Toward morning I awoke to a full conviction of my sorry plight. The camp was in darkness, save for the glow of the fires and the light of the stars, which shine with a wonderful brilliancy in these southern skies. The cry of some night bird came from the bush beyond the camp. All else was still, but a crouching form at the entrance to the gunyah warned me I was a prisoner. There was no need, however, to set a guard upon me, for without a guide I knew I could never reach the coast, so that even if I succeeded in making my escape from the savages, I must perish miserably in the bush.
My thoughts now turned to home and friends whom it seemed unlikely I would ever meet again. Dirk Hartog and the crew of the “Endraght”, though rough as became the hardy lives they led, had always shown a kindly disposition toward me. They would miss me, and speak of me perhaps, until, in the changing events of their adventurous career, I would be forgotten. My parents also would mourn me as dead. But there was one at Urk who would miss me more than friends or parents; Anna Holstein, to whom I had plighted my troth, and to whom I looked to be wed on my return. Anna was above me in station as the world goes. Her father was the Governor of Urk, who would not willingly give his daughter in marriage to a poor lad such its I. But who in love is wise? Who reckons worldly wealth when love, the spirit and spring of the universe, awakens in the soul? Like birds who call their mates with love-learned songs, Anna and I loved each other, so that nothing bid, death could part us. I had promised Anna I would return rich from my voyage as others had done, when her father might be the more inclined to look with favour upon my suit. Well—here was the and of my promises, and my hopes—death, or, still worse, life among a savage and barbarous people.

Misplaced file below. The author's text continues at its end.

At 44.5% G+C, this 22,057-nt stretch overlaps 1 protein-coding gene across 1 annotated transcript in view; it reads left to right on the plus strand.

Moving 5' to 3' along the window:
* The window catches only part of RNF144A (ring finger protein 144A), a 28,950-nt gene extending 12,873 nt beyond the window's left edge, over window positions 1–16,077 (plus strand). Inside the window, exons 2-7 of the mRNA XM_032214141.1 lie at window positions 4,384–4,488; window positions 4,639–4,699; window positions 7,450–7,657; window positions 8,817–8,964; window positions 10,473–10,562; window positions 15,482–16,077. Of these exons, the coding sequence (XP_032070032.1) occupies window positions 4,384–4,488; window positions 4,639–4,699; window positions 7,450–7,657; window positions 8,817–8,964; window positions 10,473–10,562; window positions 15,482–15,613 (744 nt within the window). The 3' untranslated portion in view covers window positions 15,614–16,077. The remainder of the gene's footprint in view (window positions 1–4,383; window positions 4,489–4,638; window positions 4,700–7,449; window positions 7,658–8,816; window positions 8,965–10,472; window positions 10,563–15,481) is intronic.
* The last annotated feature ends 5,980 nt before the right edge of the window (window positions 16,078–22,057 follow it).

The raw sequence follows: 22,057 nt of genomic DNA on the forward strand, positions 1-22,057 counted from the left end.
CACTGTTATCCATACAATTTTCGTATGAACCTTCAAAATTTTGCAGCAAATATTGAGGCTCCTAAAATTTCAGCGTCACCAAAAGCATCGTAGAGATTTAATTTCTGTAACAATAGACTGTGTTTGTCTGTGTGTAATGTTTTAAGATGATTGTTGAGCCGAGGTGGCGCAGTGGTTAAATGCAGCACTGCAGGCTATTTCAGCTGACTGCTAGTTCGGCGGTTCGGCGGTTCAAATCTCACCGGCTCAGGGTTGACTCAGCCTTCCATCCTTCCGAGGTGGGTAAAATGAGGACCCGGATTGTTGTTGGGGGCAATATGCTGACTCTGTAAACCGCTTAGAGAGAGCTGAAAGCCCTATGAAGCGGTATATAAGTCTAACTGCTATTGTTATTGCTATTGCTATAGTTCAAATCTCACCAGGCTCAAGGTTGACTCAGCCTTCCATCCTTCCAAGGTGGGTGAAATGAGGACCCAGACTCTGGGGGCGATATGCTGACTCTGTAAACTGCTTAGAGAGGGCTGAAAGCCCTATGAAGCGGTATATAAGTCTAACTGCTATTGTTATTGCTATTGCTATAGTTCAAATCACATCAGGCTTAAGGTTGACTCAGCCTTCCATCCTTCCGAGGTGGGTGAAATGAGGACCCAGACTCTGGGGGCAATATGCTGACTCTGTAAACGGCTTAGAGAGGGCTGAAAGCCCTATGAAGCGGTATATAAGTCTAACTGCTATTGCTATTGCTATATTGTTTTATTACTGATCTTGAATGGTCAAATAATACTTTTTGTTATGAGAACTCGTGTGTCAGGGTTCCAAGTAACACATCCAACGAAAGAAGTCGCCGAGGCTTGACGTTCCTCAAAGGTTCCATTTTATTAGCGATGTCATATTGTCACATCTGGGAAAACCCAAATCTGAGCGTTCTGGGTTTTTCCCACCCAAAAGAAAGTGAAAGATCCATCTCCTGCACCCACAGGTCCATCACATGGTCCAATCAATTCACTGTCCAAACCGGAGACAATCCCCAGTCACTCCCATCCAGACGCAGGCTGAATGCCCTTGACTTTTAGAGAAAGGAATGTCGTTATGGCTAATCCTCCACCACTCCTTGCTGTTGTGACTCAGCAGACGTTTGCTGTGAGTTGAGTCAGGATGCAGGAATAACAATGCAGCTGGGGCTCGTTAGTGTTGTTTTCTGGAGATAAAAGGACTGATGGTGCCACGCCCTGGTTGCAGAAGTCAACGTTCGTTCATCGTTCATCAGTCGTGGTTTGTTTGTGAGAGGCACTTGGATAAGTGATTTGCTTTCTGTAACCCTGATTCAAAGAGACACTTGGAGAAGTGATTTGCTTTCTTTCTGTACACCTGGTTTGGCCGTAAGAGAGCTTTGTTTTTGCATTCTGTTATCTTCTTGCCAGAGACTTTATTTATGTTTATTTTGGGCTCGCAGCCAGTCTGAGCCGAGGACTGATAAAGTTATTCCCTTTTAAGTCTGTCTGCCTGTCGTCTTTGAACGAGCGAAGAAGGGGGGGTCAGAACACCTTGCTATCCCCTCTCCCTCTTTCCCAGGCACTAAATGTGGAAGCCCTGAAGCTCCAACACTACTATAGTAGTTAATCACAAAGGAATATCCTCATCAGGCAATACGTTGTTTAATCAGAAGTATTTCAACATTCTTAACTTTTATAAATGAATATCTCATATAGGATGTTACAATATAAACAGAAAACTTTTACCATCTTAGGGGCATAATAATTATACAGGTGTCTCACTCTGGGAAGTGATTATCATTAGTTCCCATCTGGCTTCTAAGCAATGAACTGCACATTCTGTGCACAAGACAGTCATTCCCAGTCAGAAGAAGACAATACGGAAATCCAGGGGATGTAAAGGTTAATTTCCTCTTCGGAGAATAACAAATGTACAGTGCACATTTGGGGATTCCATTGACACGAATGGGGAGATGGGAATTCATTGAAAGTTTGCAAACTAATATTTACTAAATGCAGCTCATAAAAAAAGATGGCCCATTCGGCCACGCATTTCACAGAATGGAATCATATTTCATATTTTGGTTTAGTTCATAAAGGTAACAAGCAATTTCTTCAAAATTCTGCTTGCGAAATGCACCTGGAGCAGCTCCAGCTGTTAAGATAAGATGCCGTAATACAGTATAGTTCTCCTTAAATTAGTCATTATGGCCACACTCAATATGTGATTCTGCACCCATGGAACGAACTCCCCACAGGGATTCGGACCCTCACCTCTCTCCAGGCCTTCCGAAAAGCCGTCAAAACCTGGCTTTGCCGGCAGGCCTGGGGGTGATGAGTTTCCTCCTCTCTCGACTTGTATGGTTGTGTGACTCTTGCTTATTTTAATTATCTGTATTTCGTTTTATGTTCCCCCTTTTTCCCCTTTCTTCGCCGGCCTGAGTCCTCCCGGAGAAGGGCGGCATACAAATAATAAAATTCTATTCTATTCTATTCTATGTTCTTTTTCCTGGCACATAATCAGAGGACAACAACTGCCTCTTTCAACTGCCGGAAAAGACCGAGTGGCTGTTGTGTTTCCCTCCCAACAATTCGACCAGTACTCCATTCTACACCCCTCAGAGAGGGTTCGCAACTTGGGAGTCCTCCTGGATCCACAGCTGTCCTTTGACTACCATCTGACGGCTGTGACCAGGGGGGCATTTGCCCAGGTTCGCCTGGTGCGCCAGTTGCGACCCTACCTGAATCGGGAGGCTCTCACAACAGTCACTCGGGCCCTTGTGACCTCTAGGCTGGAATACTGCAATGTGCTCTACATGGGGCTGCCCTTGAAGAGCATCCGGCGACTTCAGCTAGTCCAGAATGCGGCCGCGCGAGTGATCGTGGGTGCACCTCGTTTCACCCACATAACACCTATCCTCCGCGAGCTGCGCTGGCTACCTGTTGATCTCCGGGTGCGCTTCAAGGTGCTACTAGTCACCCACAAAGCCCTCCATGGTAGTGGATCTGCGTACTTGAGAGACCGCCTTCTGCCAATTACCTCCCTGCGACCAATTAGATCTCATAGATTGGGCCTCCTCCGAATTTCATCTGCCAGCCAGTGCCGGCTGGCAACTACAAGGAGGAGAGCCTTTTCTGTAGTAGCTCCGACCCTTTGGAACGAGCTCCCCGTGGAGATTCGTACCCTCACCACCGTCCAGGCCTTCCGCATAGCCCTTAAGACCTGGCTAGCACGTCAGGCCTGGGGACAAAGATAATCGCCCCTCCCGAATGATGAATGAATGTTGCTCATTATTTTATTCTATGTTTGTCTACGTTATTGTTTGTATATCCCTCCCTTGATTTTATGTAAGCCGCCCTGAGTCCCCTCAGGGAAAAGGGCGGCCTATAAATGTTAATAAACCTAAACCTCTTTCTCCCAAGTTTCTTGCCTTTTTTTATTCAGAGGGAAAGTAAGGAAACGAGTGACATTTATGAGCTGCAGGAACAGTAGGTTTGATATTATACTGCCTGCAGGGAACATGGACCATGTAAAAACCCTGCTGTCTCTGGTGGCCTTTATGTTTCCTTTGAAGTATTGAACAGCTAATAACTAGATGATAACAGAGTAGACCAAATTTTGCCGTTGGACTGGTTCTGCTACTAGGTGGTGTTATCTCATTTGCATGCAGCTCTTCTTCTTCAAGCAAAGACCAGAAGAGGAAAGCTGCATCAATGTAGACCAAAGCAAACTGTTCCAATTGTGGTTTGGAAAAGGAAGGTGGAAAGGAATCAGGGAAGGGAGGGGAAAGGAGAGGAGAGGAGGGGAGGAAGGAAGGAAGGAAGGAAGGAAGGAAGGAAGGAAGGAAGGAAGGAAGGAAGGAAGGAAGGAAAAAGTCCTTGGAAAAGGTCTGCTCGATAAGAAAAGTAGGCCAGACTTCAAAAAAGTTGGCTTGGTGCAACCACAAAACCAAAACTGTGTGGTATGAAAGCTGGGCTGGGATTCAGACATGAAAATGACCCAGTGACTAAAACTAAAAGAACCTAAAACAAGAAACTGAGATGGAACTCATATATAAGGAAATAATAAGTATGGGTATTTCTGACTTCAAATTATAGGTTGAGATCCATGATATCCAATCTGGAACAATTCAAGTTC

THE BLACK CANNIBALS OF NEW HOLLAND
On the morning after my capture by the black cannibals of New Holland, at daybreak, I was driven, out of the gunyah in which I had passed the night, to be looked at by the tribe, who had now collected in great numbers, and who encircled me with a ring of hazel eyes. Their complexion was black, their hair woolly, and many of them were quite naked, as though they lived in a state of brute nature. There did not appear to be anyone in recognized authority among them, for they all talked their outlandish jargon at the same time, and, presently, they began to search me for such small articles of personal property as I possessed. My engraving tools and a sailor’s sewing kit, given me by Anna, were taken from me, but to my great good fortune they did not rob me of my dagger-knife, or my flint and steel which lay concealed in the inner pocket of my leathern belt, nor of a lock of Anna’s hair which I carried in a silken bag round my neck; and in the possession of which I found much comfort in my present predicament. My clothes did not interest my captors, and I was thankful not to be deprived of them.